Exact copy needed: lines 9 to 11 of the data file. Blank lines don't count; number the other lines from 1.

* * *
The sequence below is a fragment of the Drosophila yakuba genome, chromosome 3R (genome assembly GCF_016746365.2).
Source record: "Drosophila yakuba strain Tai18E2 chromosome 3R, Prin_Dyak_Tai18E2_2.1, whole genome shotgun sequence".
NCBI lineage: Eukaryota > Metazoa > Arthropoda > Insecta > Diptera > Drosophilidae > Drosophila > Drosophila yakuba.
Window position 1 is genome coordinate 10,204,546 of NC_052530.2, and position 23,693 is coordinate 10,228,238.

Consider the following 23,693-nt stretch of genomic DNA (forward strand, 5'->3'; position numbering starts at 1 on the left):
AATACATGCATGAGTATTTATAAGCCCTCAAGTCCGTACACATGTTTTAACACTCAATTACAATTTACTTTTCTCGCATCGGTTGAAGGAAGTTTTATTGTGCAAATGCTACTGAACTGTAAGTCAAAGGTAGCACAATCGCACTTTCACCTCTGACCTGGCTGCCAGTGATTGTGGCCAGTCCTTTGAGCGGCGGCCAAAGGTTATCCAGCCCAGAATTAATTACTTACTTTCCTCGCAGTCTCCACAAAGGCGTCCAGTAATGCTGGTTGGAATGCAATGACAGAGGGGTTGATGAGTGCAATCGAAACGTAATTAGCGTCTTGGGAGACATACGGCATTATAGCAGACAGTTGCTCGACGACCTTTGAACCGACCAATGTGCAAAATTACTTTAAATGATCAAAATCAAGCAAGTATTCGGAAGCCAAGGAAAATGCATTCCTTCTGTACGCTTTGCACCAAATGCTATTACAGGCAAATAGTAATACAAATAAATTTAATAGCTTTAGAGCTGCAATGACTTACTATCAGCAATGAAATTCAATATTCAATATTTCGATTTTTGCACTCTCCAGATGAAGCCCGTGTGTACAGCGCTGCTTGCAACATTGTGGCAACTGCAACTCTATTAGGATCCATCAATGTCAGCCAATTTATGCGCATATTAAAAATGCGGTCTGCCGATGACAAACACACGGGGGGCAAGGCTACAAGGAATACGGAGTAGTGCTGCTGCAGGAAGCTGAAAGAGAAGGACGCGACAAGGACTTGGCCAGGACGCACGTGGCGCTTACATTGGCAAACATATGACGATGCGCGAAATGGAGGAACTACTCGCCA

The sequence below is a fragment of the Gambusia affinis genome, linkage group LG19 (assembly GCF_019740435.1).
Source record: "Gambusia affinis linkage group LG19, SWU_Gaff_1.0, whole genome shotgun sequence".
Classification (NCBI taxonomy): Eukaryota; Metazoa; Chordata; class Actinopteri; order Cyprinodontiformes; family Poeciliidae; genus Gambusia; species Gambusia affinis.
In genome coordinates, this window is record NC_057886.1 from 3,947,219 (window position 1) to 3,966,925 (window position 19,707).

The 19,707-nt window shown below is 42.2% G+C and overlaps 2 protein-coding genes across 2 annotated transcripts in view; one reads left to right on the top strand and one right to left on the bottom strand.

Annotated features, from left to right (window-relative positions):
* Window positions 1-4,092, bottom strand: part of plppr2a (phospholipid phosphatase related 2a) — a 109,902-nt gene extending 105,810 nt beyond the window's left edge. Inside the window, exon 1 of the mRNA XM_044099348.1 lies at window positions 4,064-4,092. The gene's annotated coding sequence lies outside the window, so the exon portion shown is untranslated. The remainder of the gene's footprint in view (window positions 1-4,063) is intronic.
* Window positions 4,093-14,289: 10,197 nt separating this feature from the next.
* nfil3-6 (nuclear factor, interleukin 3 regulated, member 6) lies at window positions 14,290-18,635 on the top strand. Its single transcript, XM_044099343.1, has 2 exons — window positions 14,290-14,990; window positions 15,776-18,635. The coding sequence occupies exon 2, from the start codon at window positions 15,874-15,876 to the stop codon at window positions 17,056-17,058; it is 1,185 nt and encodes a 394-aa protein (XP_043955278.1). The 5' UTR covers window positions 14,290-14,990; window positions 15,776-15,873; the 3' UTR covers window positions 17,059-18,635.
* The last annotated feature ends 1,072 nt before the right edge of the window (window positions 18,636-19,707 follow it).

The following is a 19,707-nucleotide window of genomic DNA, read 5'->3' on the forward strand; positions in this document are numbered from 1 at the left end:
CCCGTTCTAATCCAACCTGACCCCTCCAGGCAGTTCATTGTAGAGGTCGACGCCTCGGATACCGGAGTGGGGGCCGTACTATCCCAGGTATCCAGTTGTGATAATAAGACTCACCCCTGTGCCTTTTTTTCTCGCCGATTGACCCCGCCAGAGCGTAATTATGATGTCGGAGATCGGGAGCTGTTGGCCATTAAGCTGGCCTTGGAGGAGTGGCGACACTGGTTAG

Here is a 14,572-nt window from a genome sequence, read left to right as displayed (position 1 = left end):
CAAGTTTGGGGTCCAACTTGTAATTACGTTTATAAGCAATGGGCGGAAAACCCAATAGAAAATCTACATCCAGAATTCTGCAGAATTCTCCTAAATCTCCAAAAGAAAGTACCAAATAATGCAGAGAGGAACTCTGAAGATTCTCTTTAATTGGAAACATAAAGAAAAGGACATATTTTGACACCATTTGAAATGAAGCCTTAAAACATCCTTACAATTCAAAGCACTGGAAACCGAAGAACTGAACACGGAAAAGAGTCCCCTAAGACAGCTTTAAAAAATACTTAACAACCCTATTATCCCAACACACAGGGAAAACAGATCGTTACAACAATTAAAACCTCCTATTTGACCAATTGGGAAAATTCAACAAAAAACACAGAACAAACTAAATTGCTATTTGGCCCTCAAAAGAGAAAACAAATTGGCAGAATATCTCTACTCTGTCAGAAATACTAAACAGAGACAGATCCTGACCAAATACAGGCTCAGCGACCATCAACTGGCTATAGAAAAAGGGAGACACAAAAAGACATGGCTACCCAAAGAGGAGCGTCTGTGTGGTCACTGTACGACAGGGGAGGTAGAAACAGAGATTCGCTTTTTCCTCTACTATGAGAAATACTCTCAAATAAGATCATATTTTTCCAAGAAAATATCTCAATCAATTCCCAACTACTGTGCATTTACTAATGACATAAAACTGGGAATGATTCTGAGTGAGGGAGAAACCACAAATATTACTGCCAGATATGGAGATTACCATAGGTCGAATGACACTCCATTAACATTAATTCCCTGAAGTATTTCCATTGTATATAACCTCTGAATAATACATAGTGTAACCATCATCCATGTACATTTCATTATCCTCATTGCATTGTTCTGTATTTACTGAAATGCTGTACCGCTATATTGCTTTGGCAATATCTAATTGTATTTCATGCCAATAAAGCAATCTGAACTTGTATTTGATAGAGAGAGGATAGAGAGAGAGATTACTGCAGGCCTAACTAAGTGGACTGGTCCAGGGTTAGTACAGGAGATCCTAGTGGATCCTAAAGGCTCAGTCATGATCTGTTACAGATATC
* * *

Classification (NCBI taxonomy): Eukaryota; Metazoa; Chordata; class Actinopteri; order Cyprinodontiformes; family Poeciliidae; genus Gambusia; species Gambusia affinis.
In genome coordinates, this window is record NC_057886.1 from 3,947,219 (window position 1) to 3,966,925 (window position 19,707).

The 19,707-nt window shown below is 42.2% G+C and overlaps 2 protein-coding genes across 2 annotated transcripts in view; one reads left to right on the top strand and one right to left on the bottom strand.